🤔🤔🤔
 

Bill Stuntz

Well-known member
now you've got me wondering the exact same things.
Then I guess I'm doing my job correctly. I try to show others how to think & analyze rather than simply accept stuff like "That's the way it's always been done." I think I've said it before, but I can't remember stuff by memorizing minutiae. I gotta know WHY so the details will almost fall out into my hands. I learn new stuff every day here, and on a couple other message boards where I hang out. I think of myself as a jack-of-all-trades and master of some.

I forgot to mention that in those other maps I've seen, I noticed that the stabs/elevators & fins/rudders were shown as separate parts - which is what prompted me to think there might be parts missing. And I've seen several comments in other threads that it's very hard to get CS's to look right, especially where parts meet, or on curved surfaces. Technoid even mentioned that in an earlier post in this thread.
 

technoid

Well-known member
@Bill Stuntz Well mapping is sort of an art and can be done many ways, but this is how I do mine. When I first started I mapped the control surfaces like you mentioned, as a separate part away from the main part (wing, stab). But that caused problems when you create a color scheme that has curved stripes going from the wing to the aileron so you have to fiddle with them to get them to align properly. But when the aileron and wing are mapped together you just paint them on and it's done. Of course, like you said, trying to paint the wing and aileron two different colors is tricky. But there's another template I use to do that which I don't normally upload a picture of on the forum, it's called the "visible lines", and here's a picture of it. Using it you can "zoom in close" in your paint program and find exactly where the lines are for the parts. Sometimes there is a "tiny" bit of bleed from one part to the next but nothing you can see without "zooming" in real close in the editor. Of course when you don't have the "visible lines" template you do have to fiddle a lot to find the exact edges. But I'll be happy to upload the "visible edges" template for anyone that wants it. Interestingly I had complaints when I first started and mapped the control surfaces as separate parts.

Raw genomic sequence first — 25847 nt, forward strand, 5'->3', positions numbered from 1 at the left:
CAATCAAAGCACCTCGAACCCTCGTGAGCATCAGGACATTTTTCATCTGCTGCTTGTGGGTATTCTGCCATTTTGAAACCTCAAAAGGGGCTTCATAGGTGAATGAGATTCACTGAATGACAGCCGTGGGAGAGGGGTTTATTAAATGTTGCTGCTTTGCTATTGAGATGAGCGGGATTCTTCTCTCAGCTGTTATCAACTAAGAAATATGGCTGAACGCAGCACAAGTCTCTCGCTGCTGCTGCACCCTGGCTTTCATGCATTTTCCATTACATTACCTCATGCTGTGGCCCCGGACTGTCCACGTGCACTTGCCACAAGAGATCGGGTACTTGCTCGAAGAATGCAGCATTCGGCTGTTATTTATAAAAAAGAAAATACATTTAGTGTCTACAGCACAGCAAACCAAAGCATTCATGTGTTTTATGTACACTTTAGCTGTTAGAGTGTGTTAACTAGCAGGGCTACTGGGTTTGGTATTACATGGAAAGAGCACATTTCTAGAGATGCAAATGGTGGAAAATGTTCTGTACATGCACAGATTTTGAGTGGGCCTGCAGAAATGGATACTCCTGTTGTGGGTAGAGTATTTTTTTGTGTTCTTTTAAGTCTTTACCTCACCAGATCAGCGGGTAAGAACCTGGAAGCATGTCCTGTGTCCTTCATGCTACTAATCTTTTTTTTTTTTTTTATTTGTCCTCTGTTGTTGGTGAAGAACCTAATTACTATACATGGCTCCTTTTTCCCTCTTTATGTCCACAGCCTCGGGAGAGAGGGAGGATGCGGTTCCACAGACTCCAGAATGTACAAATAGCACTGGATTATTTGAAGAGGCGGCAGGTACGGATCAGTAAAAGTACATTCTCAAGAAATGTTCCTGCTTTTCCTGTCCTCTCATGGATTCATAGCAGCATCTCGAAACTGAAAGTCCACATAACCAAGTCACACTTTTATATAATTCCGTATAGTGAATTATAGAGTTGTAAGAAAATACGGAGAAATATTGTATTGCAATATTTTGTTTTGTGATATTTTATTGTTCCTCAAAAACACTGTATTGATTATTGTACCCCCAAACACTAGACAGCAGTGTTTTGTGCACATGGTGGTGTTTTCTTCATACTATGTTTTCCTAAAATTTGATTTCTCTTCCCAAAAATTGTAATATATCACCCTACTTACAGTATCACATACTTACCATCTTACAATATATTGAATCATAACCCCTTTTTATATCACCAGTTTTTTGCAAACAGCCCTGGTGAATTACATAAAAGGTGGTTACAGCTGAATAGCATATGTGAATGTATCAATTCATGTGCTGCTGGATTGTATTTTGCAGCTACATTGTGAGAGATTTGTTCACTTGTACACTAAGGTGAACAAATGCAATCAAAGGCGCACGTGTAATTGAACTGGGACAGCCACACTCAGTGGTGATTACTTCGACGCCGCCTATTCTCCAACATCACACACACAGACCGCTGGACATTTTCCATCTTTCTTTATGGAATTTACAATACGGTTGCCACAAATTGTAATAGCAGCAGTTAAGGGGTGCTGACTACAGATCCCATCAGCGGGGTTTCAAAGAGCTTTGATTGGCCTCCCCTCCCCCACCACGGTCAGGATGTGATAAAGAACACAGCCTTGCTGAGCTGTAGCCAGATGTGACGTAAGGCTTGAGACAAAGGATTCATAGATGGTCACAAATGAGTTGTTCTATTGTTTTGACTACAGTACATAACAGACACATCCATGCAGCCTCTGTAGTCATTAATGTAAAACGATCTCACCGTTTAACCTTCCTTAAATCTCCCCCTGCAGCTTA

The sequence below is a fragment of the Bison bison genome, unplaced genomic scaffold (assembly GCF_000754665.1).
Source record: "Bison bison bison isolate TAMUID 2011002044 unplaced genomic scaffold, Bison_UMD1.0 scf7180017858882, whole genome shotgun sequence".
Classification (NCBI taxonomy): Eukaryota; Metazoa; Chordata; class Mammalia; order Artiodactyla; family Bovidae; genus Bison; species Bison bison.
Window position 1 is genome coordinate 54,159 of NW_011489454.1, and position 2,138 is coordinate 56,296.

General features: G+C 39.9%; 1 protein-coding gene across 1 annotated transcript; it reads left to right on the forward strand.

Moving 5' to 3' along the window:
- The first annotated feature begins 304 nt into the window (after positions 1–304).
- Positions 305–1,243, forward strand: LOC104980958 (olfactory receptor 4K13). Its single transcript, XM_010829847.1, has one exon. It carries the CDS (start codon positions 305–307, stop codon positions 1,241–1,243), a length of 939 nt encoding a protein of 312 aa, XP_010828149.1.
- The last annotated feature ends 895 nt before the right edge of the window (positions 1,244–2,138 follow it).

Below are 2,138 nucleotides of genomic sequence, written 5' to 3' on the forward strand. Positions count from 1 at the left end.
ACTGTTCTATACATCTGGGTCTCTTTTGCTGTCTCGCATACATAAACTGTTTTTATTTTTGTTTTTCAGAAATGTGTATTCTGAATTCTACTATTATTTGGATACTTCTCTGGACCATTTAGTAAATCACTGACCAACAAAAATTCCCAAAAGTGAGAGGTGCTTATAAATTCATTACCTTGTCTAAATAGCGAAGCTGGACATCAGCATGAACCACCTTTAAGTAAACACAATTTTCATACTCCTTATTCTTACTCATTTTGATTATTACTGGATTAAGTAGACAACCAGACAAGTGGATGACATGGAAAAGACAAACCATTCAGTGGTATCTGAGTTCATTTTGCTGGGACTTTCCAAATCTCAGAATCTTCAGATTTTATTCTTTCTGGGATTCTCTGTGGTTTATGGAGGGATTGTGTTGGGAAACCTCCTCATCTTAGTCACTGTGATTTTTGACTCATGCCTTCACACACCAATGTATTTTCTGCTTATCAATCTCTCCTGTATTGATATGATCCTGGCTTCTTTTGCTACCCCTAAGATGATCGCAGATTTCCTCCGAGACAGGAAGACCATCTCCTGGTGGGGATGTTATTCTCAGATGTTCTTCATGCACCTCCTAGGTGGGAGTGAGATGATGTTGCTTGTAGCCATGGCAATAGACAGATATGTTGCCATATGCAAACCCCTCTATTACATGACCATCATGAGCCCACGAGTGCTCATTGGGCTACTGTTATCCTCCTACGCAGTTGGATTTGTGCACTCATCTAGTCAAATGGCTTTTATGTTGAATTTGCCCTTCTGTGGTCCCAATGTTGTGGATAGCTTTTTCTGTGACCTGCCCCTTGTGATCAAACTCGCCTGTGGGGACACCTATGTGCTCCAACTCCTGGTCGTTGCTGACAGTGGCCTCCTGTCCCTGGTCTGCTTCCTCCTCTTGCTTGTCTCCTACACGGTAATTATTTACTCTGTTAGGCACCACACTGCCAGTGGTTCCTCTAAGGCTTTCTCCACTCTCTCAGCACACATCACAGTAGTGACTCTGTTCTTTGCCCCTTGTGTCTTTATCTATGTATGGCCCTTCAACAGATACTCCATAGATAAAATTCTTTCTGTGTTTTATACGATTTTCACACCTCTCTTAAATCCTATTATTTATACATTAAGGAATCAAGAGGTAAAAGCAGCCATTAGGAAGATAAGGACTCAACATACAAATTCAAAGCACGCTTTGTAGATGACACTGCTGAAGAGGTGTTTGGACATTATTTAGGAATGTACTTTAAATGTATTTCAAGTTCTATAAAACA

Trident 82.jpg
 

Bill Stuntz

Well-known member
Thanks. It certainly is an art, like everything you do. And with the way you lay everything out in sections, it's pretty obvious what everything is.